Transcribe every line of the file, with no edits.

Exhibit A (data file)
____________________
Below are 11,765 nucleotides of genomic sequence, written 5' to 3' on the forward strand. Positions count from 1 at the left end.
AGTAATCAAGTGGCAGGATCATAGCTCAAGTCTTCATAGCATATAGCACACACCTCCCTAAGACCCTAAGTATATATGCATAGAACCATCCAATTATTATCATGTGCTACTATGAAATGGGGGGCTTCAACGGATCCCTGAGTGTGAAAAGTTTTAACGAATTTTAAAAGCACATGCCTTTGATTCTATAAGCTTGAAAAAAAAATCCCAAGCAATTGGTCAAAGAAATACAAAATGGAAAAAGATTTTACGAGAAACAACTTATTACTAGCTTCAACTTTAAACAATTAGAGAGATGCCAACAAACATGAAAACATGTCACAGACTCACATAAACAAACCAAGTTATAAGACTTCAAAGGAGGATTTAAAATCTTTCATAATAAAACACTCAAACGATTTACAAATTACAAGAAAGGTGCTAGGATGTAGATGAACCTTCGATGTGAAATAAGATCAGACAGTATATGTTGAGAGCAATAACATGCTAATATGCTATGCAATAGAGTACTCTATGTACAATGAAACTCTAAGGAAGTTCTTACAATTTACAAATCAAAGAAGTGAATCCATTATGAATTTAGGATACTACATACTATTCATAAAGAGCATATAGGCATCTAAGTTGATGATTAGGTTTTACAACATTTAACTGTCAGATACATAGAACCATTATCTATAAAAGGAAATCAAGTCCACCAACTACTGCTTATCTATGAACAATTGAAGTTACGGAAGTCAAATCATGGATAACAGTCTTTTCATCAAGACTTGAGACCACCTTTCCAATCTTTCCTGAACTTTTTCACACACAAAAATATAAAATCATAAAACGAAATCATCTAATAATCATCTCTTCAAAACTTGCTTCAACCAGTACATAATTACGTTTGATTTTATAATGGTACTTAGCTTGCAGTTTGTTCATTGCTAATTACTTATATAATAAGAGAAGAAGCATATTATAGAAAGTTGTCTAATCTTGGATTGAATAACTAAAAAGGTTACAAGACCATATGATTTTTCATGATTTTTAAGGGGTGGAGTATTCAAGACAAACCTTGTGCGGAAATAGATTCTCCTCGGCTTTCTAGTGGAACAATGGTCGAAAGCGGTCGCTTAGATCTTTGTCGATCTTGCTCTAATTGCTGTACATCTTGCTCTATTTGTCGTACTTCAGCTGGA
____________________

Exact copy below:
Below are 11,765 nucleotides of genomic sequence, written 5' to 3' on the forward strand. Positions count from 1 at the left end.
AGTAATCAAGTGGCAGGATCATAGCTCAAGTCTTCATAGCATATAGCACACACCTCCCTAAGACCCTAAGTATATATGCATAGAACCATCCAATTATTATCATGTGCTACTATGAAATGGGGGGCTTCAACGGATCCCTGAGTGTGAAAAGTTTTAACGAATTTTAAAAGCACATGCCTTTGATTCTATAAGCTTGAAAAAAAAATCCCAAGCAATTGGTCAAAGAAATACAAAATGGAAAAAGATTTTACGAGAAACAACTTATTACTAGCTTCAACTTTAAACAATTAGAGAGATGCCAACAAACATGAAAACATGTCACAGACTCACATAAACAAACCAAGTTATAAGACTTCAAAGGAGGATTTAAAATCTTTCATAATAAAACACTCAAACGATTTACAAATTACAAGAAAGGTGCTAGGATGTAGATGAACCTTCGATGTGAAATAAGATCAGACAGTATATGTTGAGAGCAATAACATGCTAATATGCTATGCAATAGAGTACTCTATGTACAATGAAACTCTAAGGAAGTTCTTACAATTTACAAATCAAAGAAGTGAATCCATTATGAATTTAGGATACTACATACTATTCATAAAGAGCATATAGGCATCTAAGTTGATGATTAGGTTTTACAACATTTAACTGTCAGATACATAGAACCATTATCTATAAAAGGAAATCAAGTCCACCAACTACTGCTTATCTATGAACAATTGAAGTTACGGAAGTCAAATCATGGATAACAGTCTTTTCATCAAGACTTGAGACCACCTTTCCAATCTTTCCTGAACTTTTTCACACACAAAAATATAAAATCATAAAACGAAATCATCTAATAATCATCTCTTCAAAACTTGCTTCAACCAGTACATAATTACGTTTGATTTTATAATGGTACTTAGCTTGCAGTTTGTTCATTGCTAATTACTTATATAATAAGAGAAGAAGCATATTATAGAAAGTTGTCTAATCTTGGATTGAATAACTAAAAAGGTTACAAGACCATATGATTTTTCATGATTTTTAAGGGGTGGAGTATTCAAGACAAACCTTGTGCGGAAATAGATTCTCCTCGGCTTTCTAGTGGAACAATGGTCGAAAGCGGTCGCTTAGATCTTTGTCGATCTTGCTCTAATTGCTGTACATCTTGCTCTATTTGTCGTACTTCAGCTGGA